Thursday, 8 March 2018


Crassula perfoliata, also known as Crassula falcata, is given the common names 'airplane plant' and 'propeller plant' (because of the fanciful resemblance of the leaves to propellers). It is a succulent plant endemic to South Africa, from the Cape of Good Hope. The foliage is gray-green with striking texture, on plants that grow to 0.61 m tall. The flowers are tiny and scarlet red, that rise in dense clusters above the foliage for a month in summer.

This is a choice plant for use in drought tolerant and succulent gardens, and in container gardens. This plant flowers during summer (November to February). Plants are pollinated by butterflies and the seeds are dispersed by the wind. The plants grow on outcrops and ledges in full sun. Plants are initially solitary but may sometimes have up to three heads later. During wet conditions the leaves become very turgid and during dry spells they become flattened and tinged reddish. It grows easily and is best planted on rockeries in full sunlight. It would be excellent for dry thicket gardens. In regions where frost is experienced, it is best grown in containers in a greenhouse, or on windowsills under controlled conditions.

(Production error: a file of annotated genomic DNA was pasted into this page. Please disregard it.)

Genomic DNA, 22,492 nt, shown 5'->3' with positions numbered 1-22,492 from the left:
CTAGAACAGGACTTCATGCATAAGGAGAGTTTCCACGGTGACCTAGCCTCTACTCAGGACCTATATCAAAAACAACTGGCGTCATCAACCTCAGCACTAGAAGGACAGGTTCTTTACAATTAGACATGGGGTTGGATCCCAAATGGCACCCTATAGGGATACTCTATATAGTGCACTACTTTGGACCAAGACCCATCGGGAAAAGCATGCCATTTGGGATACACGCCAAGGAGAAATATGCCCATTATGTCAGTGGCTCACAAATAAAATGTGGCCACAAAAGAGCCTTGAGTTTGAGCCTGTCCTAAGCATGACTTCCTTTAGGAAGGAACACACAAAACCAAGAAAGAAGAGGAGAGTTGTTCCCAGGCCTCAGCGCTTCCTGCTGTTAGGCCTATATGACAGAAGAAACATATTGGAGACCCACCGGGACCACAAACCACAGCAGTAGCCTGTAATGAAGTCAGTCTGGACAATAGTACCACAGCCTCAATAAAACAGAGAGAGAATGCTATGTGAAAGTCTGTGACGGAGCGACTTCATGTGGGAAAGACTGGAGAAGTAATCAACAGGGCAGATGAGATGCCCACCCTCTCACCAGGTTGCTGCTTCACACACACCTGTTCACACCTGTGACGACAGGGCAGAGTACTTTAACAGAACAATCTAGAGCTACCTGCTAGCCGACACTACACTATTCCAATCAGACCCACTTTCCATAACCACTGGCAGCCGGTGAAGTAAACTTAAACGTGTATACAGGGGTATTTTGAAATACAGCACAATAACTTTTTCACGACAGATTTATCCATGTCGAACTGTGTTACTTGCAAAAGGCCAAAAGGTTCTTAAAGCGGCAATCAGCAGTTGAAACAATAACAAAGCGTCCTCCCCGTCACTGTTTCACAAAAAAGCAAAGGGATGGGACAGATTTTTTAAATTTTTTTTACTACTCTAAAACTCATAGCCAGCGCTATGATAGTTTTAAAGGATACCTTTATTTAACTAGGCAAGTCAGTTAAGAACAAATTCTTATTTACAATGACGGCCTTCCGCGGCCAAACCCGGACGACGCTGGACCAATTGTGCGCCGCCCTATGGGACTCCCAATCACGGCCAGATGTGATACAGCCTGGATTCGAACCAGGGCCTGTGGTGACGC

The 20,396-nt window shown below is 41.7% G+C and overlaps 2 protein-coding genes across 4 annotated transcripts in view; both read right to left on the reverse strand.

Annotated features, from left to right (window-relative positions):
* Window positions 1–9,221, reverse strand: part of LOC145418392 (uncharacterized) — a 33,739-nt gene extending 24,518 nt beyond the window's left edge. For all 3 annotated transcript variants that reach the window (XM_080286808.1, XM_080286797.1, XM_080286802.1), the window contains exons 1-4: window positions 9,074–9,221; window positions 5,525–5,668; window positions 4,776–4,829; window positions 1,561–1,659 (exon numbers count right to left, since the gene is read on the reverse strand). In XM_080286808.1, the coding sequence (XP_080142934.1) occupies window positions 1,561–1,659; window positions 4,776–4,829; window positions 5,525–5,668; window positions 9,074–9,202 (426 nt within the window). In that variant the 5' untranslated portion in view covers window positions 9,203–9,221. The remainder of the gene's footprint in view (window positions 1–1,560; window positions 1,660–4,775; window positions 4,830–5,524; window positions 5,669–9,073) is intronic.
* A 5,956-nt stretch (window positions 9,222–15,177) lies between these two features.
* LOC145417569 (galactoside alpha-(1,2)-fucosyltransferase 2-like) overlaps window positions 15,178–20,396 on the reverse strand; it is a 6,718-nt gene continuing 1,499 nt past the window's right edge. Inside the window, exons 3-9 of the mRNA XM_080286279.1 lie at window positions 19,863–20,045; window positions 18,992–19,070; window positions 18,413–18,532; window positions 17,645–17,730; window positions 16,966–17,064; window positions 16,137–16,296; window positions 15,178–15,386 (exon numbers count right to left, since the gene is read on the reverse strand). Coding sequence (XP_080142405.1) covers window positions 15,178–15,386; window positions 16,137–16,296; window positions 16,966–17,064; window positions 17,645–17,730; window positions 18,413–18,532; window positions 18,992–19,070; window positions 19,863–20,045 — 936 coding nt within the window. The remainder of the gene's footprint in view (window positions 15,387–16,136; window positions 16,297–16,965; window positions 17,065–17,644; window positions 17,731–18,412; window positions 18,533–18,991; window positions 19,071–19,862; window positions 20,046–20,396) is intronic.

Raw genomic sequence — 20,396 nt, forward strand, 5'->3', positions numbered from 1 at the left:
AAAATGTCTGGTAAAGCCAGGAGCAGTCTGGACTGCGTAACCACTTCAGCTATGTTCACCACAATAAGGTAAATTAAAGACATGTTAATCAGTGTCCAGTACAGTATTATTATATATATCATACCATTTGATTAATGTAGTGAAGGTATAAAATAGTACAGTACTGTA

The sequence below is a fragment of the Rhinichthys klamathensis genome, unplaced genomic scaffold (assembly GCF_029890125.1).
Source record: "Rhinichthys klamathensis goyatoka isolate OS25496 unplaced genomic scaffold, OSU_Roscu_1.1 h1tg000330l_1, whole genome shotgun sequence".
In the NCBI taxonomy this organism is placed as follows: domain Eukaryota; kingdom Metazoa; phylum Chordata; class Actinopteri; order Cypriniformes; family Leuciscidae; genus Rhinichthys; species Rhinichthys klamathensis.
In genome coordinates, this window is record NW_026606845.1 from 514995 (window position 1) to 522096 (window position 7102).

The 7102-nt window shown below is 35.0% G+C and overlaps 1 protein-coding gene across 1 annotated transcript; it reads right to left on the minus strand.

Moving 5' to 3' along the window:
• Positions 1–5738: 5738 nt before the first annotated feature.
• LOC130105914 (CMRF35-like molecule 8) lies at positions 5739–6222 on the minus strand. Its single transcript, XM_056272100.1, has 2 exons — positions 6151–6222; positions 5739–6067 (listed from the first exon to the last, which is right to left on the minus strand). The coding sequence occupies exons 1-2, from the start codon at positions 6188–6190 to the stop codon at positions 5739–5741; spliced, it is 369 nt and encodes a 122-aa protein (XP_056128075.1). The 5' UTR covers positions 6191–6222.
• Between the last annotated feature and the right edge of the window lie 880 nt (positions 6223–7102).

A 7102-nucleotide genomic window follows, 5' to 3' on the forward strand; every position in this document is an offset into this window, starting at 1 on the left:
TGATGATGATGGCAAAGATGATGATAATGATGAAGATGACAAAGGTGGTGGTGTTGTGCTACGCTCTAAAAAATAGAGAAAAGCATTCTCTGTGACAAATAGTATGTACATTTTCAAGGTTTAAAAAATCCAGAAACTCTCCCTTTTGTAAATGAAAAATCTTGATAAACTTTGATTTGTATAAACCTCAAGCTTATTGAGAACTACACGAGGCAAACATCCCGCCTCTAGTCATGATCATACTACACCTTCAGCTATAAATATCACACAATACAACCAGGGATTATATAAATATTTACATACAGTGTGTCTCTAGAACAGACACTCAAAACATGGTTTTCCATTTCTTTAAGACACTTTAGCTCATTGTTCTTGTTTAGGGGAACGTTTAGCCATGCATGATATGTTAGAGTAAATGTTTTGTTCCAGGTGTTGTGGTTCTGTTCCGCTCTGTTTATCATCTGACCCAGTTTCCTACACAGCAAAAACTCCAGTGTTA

Propagation is easily effected by division, leaf cuttings or seed. Seed germinates within 3 weeks and plants should flower in the fourth year. Leaf cuttings can be made during spring or summer and rooted in clean sand. They must be kept moist. Sulphur should be applied as a fungicide to wounds.

This post is part of the Floral Friday Fotos meme.

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